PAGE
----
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Treasuries Pop, Stocks Drop; Volatile Markets Continue

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Today's financial recap and tomorrow's financial outlook.

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To say that today's trading was a roller coaster would be a colossal understatement. From its overnight high to the intraday low, the S&P 500 future traded in a 68 point range, the largest in more than three years. By 12:30pm ET, trading in futures had already set new records for most products. The S&P 500 future traded almost two times the open interest in the contract by the end of the equity session. The VVIX index, which measures the 30-day expected volatility of the VIX, reached a new record high.

At one point during the day the major US stock indices - Nasdaq 100 (NDX), Russell 2000 (RUT), and S&P 500 (SPX) - turned negative for the year and all completed at least a 10% correction from the high less than four weeks ago. The SPX fell as much as 3% at the lows of the day. Energy stocks, the most beaten down sector in the past two months, were able to turn it around in the late afternoon, however, and help the broader market reclaim some of its losses. The SPX ended up closing down 0.81%, but fell another 0.60% in post-market trading following a disastrous report from Netflix.

The most volatile action today was in interest rates. At one point in the late morning, following the retail sales and producer prices report, the 10-year yield fell 36 basis points, the second largest absolute move in yields since 1990 next to the announcement in May 2009 that the Fed was including Treasuries in its QE program. The intraday low yield was 1.86%, the lowest since May 2013. Although major volume was seen at those levels, many market participants were unable to trade due to malfunctioning data feeds, and longer-dated Treasuries backtracked on much of their gains and the 10yr yield only finished lower by 6bps to to 2.135%.

Arb strategies were upset today when AbbVie (ABBV) announced that it was dropping its bid for Shire (SHPG) due to the government changing tax rules that will negatively affect the merger. Shire shares fell 30.49% in today's trading.

Shares of Netflix (NFLX) crashed over 25% in extended trading after the streaming video company reported third-quarter results. Its earnings were above consensus estimates, but it added fewer subscribers than Wall Street expected, and forward guidance was weak.

Retail sales declined by 0.3% in the month of September, worse than the -0.1% expected by economists. Due to the drop in gasoline prices, sales had been expected to fall as these prices would drag the nominal level down. However, after excluding the drop in gasoline and auto sales, retail sales fell by 0.2%, well worse than the 0.4% expected. This was a significant catalyst for the rally in Treasuries.

Tomorrow's Financial Outlook

The main theme tomorrow will be whether or not investors can digest the stomach churning price action from the last two weeks and continue to mount a sustainable rally. On the economic data front, industrial production and homebuilder sentiment is scheduled to be released. Industrial production is expected to rise by 0.4% in September and the NAHB Housing Market Index is expected to remain unchanged at 59 for October. Also on the calendar are speeches from four different Federal Reserve governors - three of whom are hawkish. After today's drubbing, they may adopt a softer tone to try and not upset markets even further.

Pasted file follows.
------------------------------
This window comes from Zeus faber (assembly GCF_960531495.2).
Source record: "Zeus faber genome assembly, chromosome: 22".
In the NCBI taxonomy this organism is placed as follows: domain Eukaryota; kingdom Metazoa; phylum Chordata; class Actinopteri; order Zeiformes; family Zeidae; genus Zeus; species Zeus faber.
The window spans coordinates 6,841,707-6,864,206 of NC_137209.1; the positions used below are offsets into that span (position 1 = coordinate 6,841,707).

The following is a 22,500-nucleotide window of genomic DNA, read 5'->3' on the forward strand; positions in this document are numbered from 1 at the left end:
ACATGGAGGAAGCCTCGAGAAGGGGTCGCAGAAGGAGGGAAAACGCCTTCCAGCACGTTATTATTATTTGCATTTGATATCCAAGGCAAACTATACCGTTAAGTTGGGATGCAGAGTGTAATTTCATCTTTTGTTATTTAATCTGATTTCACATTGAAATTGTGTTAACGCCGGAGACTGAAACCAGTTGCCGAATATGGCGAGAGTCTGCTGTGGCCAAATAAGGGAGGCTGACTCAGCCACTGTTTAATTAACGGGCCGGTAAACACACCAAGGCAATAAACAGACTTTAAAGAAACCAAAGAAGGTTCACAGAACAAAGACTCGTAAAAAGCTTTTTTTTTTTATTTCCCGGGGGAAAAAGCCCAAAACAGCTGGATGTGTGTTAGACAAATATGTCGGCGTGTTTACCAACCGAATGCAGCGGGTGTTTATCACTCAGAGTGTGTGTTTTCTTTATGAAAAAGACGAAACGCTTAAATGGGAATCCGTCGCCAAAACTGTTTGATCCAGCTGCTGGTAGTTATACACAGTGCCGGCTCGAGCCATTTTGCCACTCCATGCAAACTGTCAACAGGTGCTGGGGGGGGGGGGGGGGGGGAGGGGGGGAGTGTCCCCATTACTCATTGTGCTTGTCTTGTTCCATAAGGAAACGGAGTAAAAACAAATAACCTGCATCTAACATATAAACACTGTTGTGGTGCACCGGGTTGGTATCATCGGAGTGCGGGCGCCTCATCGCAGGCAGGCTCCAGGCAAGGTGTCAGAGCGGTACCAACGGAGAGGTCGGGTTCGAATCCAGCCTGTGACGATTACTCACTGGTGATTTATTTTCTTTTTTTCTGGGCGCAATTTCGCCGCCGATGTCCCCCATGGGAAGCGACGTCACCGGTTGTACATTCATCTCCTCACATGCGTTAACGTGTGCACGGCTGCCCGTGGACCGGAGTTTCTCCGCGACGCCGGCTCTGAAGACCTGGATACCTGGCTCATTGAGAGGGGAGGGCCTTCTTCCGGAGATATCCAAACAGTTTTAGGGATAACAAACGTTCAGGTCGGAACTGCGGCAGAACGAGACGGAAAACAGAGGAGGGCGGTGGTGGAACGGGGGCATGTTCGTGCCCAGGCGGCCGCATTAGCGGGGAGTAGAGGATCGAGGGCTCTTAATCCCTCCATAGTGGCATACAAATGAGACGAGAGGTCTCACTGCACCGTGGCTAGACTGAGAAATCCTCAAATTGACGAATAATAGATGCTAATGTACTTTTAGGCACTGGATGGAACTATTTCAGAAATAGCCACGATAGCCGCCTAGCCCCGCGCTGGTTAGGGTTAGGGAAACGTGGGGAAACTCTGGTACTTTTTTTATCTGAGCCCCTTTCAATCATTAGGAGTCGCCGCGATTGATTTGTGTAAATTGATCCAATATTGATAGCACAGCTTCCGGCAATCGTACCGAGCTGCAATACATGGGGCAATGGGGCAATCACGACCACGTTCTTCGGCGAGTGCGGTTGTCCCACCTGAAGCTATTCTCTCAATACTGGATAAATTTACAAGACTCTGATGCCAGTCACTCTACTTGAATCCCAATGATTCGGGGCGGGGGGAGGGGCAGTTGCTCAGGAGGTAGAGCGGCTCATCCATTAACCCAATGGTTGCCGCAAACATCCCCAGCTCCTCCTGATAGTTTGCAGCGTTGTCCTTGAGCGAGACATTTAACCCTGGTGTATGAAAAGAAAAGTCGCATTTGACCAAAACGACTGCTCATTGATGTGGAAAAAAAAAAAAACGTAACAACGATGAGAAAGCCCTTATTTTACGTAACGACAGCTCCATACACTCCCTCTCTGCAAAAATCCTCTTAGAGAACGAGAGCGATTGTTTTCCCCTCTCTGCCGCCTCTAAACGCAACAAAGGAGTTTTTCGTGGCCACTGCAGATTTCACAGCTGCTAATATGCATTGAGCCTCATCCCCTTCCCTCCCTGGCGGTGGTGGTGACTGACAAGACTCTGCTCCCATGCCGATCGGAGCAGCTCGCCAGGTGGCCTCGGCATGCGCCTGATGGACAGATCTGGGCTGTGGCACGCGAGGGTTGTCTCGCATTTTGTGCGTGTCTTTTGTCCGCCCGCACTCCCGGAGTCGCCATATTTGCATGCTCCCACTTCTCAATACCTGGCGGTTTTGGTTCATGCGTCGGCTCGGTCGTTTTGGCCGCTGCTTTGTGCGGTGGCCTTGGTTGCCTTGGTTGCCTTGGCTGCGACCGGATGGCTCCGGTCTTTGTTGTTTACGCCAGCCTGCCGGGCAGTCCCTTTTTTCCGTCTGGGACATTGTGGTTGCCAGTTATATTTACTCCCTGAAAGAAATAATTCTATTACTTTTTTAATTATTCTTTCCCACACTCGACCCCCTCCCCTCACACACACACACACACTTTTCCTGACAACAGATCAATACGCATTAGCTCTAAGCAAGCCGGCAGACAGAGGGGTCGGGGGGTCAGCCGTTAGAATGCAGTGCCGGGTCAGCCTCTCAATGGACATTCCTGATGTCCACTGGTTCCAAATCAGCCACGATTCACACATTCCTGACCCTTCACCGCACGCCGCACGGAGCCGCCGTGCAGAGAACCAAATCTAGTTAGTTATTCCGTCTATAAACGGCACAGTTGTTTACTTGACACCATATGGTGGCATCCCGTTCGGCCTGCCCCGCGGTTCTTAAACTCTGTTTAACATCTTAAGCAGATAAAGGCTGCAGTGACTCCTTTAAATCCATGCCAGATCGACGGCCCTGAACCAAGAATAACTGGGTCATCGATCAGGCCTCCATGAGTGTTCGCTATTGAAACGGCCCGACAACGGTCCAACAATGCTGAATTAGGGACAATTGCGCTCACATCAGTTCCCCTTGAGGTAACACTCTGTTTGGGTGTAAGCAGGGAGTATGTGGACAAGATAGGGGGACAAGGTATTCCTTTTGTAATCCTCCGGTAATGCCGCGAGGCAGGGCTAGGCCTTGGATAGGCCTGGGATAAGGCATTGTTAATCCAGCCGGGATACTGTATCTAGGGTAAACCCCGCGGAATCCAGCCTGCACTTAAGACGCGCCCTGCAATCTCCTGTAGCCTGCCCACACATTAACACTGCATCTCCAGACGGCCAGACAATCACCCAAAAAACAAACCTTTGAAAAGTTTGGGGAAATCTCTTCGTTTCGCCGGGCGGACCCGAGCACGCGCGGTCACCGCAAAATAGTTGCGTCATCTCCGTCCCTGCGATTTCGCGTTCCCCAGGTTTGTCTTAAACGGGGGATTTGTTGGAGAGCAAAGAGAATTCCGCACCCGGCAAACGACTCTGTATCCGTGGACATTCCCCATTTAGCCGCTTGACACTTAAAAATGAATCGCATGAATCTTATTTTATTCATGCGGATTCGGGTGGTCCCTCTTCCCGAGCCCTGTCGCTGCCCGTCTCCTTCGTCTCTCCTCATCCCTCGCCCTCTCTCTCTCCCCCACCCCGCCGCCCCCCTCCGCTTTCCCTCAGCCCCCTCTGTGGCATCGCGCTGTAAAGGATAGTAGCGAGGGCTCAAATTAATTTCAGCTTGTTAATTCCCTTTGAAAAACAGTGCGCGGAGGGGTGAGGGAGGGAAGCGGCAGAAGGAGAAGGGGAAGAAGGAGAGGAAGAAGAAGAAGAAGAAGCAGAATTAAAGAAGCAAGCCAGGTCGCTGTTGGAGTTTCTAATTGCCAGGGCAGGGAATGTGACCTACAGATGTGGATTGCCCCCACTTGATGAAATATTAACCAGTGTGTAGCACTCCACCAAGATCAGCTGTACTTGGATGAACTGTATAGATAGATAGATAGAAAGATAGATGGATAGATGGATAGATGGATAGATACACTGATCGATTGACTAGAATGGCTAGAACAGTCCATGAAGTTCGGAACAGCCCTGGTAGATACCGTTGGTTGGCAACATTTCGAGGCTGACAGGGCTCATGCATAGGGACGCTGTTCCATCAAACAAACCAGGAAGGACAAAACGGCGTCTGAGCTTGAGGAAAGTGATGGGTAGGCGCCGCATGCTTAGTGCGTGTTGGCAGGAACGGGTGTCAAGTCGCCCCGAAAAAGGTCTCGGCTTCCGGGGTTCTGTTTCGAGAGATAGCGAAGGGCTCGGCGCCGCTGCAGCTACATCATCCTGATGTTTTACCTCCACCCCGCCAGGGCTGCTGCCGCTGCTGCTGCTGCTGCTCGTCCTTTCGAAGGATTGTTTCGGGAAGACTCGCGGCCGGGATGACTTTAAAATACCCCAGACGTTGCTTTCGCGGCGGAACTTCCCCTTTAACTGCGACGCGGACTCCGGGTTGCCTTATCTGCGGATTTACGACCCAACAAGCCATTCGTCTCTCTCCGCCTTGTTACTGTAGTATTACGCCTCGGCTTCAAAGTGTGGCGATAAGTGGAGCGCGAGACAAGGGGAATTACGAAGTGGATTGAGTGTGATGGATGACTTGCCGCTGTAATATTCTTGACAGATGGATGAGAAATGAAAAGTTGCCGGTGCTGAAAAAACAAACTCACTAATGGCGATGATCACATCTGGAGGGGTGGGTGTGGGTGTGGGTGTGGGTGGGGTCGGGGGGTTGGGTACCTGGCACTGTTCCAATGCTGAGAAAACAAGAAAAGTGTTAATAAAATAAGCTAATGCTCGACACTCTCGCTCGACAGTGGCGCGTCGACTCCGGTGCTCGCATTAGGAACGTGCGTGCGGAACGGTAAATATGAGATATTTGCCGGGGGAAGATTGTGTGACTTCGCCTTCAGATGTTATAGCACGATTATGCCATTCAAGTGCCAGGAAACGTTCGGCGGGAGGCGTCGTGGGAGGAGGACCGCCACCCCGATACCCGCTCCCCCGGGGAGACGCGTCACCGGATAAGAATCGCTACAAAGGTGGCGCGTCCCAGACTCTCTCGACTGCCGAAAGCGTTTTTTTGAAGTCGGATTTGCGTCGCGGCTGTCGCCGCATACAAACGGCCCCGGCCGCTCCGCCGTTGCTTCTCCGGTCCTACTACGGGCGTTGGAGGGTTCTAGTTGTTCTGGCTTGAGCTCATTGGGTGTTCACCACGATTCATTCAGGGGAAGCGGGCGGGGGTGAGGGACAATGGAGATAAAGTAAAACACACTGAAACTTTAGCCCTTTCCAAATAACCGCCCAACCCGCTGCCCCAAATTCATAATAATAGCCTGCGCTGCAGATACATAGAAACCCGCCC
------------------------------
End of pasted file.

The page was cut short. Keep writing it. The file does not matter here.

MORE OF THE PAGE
The only piece of data scheduled overnight from the rest of the world is the final estimate of September eurozone consumer prices. Today's final estimate for Germany's consumer prices was unchanged from the preliminary reading.

There are plenty of earnings reports tomorrow, 27 in total. Notables include Baker Hughes (BHI), BB&T (BBT), UnitedHealth (UNH), Alliance Data Systems (ADS), Mattel (MAT), Fifth Third Bancorp (FITB), Philip Morris (PM), Goldman Sachs (GS), Schlumberger (SLB), Sandisk (SNDK), Capital One Financial (COF), and Google (GOOG).

Twitter: @Minyanville

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No positions in stocks mentioned.

The information on this website solely reflects the analysis of or opinion about the performance of securities and financial markets by the writers whose articles appear on the site. The views expressed by the writers are not necessarily the views of Minyanville Media, Inc. or members of its management. Nothing contained on the website is intended to constitute a recommendation or advice addressed to an individual investor or category of investors to purchase, sell or hold any security, or to take any action with respect to the prospective movement of the securities markets or to solicit the purchase or sale of any security. Any investment decisions must be made by the reader either individually or in consultation with his or her investment professional. Minyanville writers and staff may trade or hold positions in securities that are discussed in articles appearing on the website. Writers of articles are required to disclose whether they have a position in any stock or fund discussed in an article, but are not permitted to disclose the size or direction of the position. Nothing on this website is intended to solicit business of any kind for a writer's business or fund. Minyanville management and staff as well as contributing writers will not respond to emails or other communications requesting investment advice.

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